My Type 2 Diabetes has been with me for 8 years now and is mostly under control. I go for regular blood tests every 3 months, to get my A1C numbers that show my average blood sugar levels for the previous 3 months. Generally speaking, I average around 6.9 to 7.2 which is slightly higher than the 5.9 – 6.2 my doctor would like, but I do my best. I use long acting insulin at night, 14 units which does a good job at helping to keep things under control. I’m trying to eat better, but I’m a sucker for sweets and it’s hard to be disciplined.
So, what else is on that list. Ah yes, the ever lovely Gastroparesis
Now, the way they determine if you have this or not is through something called a motility test. In my case, they wanted me off ALL of my meds first to make sure they weren’t contributing to the problem, so for 2 days prior to my test I had to quit my medications cold turkey. That included my meds for Fibromyalgia, my anti-psychotics AND my opioid narcotic for pain. Do you have any idea what going through withdrawal is like? It was horrendous. I had the shakes, the runs, I couldn’t eat or sleep, and for those 2 days, I alternated between thinking I was dying and wanting to die to having to feel better in order to die.
On the day of the test, I went to the hospital to where the Nuclear testing is done. I knew that I was going to be eating an egg sandwich with a radioactive tracer in it and that tracer would be monitored through a series of special x-rays, but I explained to the nurse that everything I ate was immediately running right through me like water. She was so sweet…she “reserved” me a private bathroom, brought me my sandwich and told me to eat as much as I could while I sat there. Talk about embarrassing!!! It’s embarrassing writing about it!!! But, I managed just over 3/4’s of it, which she said was enough. She brought me into the x-ray room where there was a gurney to lay on, and then gave me a warm blanket.
The first pictures were taken every 2 minutes, so I just sat. Then they took them every 5 minutes apart, then 10 minutes apart, then 15, then 30 and finally 2 pictures 1 hour apart each. In between, I slept on the gurney, and my nurse brought me as many warm blankets as I wanted. She also brought me a cold wet face cloth for my forehead. When it was all over, I gave her a big hug and thanked her for being so kind. Then I took my medications asap!!!!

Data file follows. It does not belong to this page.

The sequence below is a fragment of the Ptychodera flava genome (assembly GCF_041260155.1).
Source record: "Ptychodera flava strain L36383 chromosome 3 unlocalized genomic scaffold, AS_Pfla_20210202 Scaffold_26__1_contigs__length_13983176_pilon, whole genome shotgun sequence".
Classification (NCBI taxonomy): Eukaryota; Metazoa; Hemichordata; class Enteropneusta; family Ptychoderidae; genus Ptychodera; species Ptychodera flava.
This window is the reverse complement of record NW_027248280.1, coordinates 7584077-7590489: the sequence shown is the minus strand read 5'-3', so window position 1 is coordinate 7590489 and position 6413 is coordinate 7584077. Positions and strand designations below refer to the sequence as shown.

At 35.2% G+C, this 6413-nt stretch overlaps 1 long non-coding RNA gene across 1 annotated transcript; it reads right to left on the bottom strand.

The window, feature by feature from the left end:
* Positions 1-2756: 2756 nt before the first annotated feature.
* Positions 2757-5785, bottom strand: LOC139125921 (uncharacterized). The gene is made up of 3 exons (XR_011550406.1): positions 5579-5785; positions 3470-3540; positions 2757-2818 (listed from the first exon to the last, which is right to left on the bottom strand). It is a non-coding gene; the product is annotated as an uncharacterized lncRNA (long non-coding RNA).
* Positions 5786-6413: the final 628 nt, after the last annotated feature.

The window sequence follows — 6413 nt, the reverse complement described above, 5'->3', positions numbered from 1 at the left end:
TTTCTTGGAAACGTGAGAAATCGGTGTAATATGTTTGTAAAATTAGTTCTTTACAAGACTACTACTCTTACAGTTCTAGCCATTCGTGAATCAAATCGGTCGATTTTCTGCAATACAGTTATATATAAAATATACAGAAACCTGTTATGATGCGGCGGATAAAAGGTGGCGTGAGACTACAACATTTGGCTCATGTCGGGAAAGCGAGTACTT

The tests showed that I have a moderate degree of low motility so my food sits in my stomach for a long period of time before moving on to the intestines. This explains why I always look bloated and pregnant. There are medications that can be taken, but I’ve asked my doctor if we can just hold off and wait on that for now. This is more of an inconvenience than anything right now, and I just don’t want any more drugs in my system than I absolutely need. If the problem becomes hugely bothersome, we’ll revisit it, but in the meantime, I’ll just try to watch what I eat, drink more water and try to exercise a bit more.
The Internal Pelvic pain is because I have had a number of pelvic surgeries over the years, so there is a lot of internal scar tissue left over that has attached itself to things like my bladder and bowel, etc. There are occasions when I move a certain way, and those adhesions stretch very painfully – it feels like velcro being ripped apart except it’s my body doing the ripping. It takes my breath away sometimes, it’s so painful, but it only lasts for a minute or two, then it’s gone.